Students read an African version of the Cinderella story so that they can compare versions and increase their sense of story.
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Unit: Cinderella Stories
The children tell stories about their family memories and the special “memory items” brought from home. (See Lesson One: Traveling Back in Time.) They meet their senior friend in person or through writing and share and compare memories.
In this lesson, young people examine their typical diet for 24 hours. They analyze the nutritional content and discuss why diets differ by culture, region, and economics.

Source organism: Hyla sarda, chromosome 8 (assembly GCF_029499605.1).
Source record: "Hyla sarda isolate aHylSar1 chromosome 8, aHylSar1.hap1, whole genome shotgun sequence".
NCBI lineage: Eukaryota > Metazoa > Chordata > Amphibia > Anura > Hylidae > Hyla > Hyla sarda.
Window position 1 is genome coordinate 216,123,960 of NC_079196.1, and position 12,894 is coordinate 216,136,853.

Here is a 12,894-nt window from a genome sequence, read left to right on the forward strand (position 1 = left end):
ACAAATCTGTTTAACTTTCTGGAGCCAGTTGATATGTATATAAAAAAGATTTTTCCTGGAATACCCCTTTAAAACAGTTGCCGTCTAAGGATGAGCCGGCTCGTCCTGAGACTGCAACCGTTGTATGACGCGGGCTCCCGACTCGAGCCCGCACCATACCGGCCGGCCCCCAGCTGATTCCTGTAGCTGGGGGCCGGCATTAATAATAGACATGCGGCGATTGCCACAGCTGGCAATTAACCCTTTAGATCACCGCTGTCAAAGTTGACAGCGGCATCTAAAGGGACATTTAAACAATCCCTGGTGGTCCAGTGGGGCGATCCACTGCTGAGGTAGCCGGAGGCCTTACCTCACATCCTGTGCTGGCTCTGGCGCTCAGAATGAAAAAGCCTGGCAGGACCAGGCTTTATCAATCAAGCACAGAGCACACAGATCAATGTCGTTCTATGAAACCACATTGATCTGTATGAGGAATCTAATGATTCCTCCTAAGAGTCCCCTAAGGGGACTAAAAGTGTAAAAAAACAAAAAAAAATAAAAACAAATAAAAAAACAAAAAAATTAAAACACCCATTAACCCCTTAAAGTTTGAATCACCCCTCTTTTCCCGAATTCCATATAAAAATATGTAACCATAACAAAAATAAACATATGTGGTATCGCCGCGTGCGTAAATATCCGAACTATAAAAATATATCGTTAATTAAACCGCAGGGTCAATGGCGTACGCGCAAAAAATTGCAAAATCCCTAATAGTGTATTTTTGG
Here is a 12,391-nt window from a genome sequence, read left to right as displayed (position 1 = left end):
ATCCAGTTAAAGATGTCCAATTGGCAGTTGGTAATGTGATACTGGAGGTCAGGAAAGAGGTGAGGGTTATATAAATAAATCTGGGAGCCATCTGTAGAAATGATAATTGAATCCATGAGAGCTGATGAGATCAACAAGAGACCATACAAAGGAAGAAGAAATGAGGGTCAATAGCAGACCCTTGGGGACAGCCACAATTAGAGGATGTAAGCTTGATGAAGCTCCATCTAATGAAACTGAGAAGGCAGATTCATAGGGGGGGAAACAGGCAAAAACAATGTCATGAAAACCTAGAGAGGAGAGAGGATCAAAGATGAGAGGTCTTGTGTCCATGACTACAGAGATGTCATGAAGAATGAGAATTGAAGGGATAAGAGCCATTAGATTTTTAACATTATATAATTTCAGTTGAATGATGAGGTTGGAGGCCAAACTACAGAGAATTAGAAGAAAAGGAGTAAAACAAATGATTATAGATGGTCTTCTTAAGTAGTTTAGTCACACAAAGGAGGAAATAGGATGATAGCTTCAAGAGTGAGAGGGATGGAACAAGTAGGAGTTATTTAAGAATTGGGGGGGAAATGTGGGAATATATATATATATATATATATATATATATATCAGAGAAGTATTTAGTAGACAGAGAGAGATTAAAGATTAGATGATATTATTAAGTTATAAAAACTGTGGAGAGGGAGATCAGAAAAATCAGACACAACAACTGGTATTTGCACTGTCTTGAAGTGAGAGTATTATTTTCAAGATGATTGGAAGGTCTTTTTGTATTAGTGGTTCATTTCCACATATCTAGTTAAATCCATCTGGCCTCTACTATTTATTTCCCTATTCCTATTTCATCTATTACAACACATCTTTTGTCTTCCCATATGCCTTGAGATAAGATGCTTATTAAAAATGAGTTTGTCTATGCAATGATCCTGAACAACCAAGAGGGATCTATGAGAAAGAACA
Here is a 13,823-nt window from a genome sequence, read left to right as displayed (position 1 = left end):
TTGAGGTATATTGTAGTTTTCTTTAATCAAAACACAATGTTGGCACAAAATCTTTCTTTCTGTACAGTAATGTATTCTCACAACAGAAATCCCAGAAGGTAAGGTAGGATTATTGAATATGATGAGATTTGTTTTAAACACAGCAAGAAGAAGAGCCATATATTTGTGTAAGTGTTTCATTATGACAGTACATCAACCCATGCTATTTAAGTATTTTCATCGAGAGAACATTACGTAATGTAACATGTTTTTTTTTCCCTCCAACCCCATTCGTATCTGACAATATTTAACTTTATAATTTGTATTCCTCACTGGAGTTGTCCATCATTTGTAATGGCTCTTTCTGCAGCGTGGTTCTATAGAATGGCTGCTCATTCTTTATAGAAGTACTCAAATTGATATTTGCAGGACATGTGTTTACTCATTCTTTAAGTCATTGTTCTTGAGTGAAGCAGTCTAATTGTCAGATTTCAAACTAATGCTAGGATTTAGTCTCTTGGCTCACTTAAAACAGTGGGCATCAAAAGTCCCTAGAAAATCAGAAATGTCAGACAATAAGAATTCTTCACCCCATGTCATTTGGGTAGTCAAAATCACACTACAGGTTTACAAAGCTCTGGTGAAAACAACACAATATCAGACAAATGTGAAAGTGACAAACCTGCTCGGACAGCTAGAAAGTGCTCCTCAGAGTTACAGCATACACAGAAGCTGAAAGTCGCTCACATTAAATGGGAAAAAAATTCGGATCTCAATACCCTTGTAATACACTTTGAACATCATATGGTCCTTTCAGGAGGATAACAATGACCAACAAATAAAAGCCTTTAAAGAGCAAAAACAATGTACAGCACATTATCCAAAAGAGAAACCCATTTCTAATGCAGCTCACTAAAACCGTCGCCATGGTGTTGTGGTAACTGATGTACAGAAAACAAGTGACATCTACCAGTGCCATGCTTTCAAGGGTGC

We learn about Elizabeth Cady Stanton and her leadership of the woman's suffrage movement. At the time it was hard for some people to see that women deserved equality or that change was possible, but her persistence and organization techniques helped raise awareness and involvement....
Learners distinguish between the many different approaches to addressing hunger by looking at governmental versus nonprofit programs. They will describe the importance of philanthropic actions in solving the problems of hunger in the world.
Unit: Philanthropic Literature
In the book, Miss Tizzy, the repetition and days of the week make this warm neighborhood story predictable. Miss Tizzy is generous with the neighborhood children in so many ways. How do the children take action when Miss Tizzy gets ill?